I have witnessed the decline on the Lyn first hand and it has to be appreciated that the decline that I have seen is based upon just over forty years and that my own baseline would have been much depleted in comparison to an angler who had seen the fish that ran the river forty years prior to that.
The facts on the Lyn and other rivers are to some extent blurred by a reduction in angling since the introduction of catch and release. In the days of prolific salmon runs there were also large numbers of anglers fishing the river. The angling community that once fished the Lyn came from far and wide when conditions were right and I met many anglers on the river who had commuted from London and other areas. These were familiar faces who joined the locals on the river bank jostling for the best spots. I often walk the river and now I seldom see a salmon angler even when conditions are good. Last week I spotted a good fish of 9lb plus resting in Overflow pool and feel sure there would have been other fish present.
Like you I do not believe the River Lyn has significant issues regarding pollution, Water Quality or indeed salmon farming.
It is likely that the most serious issue is loss at sea. These factors could relate to the marine eco systems that are in turmoil as a result of climate change, overfishing and an imbalance in predation.
Climate change also impacts upon the spawning of salmon and survival with many scientists predicting that water temperature will be too high for salmonoid species to successfully spawn within the next forty years. Others predict the virtual extinction of salmon within the next twenty years.
One regular angler on the river tells me that otters are decimating the remaining salmon stocks on the Lyn and I have heard of many otter sightings on the river. During drought conditions there are often seals around the river mouth feasting upon salmon, bass and mullet. The juvenile salmon ( smolts) are also heavily predated upon by cormorants that lurk in the river mouth particularly during the spring months.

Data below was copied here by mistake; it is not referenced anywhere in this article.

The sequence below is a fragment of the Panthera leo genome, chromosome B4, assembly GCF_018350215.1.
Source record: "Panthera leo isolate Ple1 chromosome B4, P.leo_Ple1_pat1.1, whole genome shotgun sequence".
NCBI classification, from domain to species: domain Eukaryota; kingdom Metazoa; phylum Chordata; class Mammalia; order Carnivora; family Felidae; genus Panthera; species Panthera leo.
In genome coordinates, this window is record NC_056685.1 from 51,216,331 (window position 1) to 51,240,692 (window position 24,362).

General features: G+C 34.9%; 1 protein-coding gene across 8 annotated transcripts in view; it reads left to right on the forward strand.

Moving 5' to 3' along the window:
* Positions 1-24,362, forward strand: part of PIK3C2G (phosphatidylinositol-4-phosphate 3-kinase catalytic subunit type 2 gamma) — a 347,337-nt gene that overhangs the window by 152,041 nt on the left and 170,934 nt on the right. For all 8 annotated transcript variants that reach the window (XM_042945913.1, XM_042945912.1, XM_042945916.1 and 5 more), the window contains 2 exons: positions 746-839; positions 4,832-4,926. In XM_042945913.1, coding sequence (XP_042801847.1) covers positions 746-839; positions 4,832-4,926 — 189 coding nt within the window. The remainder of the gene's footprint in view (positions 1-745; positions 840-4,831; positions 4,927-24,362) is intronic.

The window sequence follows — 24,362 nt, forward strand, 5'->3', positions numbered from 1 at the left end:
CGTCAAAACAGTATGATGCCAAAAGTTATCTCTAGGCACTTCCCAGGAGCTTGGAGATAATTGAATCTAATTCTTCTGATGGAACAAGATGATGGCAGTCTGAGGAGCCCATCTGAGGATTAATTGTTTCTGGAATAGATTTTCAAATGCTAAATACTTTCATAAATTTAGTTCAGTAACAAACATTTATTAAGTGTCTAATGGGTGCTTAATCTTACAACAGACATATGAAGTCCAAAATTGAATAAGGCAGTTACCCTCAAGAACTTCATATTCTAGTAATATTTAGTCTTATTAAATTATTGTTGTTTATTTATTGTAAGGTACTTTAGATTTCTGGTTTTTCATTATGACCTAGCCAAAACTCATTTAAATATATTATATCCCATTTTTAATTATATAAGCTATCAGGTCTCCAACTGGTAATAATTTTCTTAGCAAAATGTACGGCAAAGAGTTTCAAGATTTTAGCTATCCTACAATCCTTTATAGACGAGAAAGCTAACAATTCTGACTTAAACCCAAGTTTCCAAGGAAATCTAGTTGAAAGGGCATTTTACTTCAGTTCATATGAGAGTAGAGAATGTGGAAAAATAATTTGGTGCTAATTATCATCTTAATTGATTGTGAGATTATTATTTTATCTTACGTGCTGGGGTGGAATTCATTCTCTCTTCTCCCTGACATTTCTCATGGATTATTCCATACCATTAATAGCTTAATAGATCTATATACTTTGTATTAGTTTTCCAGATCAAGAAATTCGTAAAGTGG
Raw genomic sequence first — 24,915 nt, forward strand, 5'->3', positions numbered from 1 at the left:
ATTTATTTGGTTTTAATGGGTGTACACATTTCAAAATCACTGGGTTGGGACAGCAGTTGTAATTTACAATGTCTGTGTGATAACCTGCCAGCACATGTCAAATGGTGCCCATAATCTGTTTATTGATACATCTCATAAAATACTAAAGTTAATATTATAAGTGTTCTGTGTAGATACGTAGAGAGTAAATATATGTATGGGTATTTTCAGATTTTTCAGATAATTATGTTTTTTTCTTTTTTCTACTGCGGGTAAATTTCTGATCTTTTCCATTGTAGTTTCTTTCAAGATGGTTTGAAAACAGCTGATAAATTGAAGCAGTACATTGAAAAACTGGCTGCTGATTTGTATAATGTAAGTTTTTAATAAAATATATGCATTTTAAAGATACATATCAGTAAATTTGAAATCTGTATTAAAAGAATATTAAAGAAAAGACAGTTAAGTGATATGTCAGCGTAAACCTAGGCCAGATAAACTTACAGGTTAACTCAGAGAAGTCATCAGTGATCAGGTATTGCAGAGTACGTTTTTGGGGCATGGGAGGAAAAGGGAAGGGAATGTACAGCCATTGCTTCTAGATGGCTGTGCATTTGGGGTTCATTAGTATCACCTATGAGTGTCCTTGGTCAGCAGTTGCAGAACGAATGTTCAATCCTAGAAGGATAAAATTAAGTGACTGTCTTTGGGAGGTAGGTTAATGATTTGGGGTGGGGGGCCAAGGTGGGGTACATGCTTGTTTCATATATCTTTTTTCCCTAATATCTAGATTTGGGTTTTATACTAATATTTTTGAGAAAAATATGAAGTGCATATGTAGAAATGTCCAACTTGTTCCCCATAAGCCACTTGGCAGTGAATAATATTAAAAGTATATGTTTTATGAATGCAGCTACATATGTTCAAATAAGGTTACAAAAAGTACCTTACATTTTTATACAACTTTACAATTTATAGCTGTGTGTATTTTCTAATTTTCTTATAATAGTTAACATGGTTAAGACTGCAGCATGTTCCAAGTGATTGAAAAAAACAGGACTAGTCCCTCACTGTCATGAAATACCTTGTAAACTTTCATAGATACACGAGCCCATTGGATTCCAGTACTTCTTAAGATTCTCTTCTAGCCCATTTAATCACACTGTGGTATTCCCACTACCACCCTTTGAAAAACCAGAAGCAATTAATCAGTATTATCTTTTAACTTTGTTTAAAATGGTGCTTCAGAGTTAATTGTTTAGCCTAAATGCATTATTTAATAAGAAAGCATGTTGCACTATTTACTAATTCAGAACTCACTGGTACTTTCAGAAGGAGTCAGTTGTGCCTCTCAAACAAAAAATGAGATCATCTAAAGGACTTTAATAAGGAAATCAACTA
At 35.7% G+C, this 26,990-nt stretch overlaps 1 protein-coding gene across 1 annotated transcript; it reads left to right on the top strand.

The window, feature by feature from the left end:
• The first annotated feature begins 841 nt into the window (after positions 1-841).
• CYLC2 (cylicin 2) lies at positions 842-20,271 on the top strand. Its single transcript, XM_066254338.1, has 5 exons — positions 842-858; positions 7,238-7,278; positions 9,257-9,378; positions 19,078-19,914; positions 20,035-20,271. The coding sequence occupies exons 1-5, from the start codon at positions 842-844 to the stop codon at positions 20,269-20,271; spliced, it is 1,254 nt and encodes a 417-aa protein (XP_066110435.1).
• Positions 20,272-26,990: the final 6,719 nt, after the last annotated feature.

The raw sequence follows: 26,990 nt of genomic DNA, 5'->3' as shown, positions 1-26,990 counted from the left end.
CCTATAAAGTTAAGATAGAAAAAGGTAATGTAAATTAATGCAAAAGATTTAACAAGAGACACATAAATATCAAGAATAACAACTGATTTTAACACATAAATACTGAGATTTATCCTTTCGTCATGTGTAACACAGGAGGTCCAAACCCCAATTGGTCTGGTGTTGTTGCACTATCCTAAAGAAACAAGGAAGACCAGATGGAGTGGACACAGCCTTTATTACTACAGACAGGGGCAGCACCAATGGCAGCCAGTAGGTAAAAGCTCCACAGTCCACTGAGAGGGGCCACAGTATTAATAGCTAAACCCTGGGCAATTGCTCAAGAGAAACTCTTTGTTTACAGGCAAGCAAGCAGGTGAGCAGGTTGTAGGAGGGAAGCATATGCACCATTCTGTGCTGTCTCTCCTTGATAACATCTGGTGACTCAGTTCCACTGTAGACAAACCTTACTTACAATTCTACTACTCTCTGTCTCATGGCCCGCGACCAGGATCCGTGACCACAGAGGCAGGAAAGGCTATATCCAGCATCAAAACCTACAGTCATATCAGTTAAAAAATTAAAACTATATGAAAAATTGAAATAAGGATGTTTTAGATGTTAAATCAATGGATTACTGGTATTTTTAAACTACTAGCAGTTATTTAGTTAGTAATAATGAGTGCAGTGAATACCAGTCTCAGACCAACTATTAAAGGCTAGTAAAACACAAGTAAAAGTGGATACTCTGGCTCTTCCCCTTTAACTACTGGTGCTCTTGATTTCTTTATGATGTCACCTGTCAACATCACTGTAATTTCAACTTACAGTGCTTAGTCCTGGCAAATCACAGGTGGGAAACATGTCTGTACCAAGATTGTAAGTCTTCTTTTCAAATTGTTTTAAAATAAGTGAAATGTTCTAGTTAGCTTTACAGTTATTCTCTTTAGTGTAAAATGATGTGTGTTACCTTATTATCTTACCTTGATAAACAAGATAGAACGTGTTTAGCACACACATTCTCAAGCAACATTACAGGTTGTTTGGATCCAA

Another major factor that impacted massively on salmon numbers was UDN during the 1960, 70s and 80s. There was also a recent outbreak of disease that resulted in a large loss of spring run fish.
The reasons for the decline in salmon stocks are undoubtedly complex and I see little reason for optimism though nature has a habit of bouncing back if given a chance. Everything we can do might help, reporting pollution, working with River Trusts and highlighting the decline of an iconic species. It is tragic that the salmon stocks on the Lyn were once so prolific that they could be harvested by anglers and via the salmon trap at the mouth of the river. For many years stocks seemed to be abundant and seemed to bounce back from UDN and natural weather patterns etc.
Across the natural world there has been a catastrophic decline and salmon are just another indicator that all is not well with our world.
As regards to sea trout I have never understood why they are not caught on a regular basis in West Country estuaries. They are as you say caught in Scotland, Ireland, the Hebrides and across Sweden etc.
Later this Autumn Medlar press are publishing a book that promises to deliver more information and thoughts on the history of Exmoors Rivers.
Ask many sea anglers which is their favourite species and my guess would be that many would answer bass. This would come as no surprise as the species ticks many boxes. Bass certainly look the part with their streamlined bodies silver flanks and defiant spiky fins.
They are also reasonably prolific and can be caught from the warmer waters of the South West throughout the year. Their biggest attribute is perhaps the fact that they can be caught using a wide range of tactics that suit different angling approaches.
Bass can be caught from a wide range of terrains across the region from deep water rock marks, shallow, rocky beaches, harbours, estuaries and those classic sandy storm beaches. The topography will to a certain extent determine the methods employed to catch bass and of course what is currently on the menu. Bass and all fish will go where the food is so this is ideally where the angler should head choosing bait that matches the hatch.
My own bass fishing approach is to some extent determined by who I fish with, what method is likely to bring results and what I enjoy most. In recent seasons lure fishing has to some extent been my go to method producing good numbers of fish over shallow rocky shores.
But to some degree I have always associated bass with shallow sandy surf beaches inspired years ago by the writing of Clive Gammon and others who fished the famous surf beaches of South West Ireland. The evocative picture of a loan angler stood in the surf holding the rod whilst waiting for the electrifying tug of a silver bass hunting in the third breaker.
Whilst this approach has its appeal the modern angler tends to fish in a lazier yet perhaps more effective way. My good friend Kevin Legge has fished North Devon’s surf beaches for several decades and I always enjoy a session with Kev whose confidence and experience always inspires. Kevin’s approach is in some ways similar to that of the modern carp angler anchoring baits far out in the surf relying upon the large sharp hooks to self-hook the fish against the breakaway lead.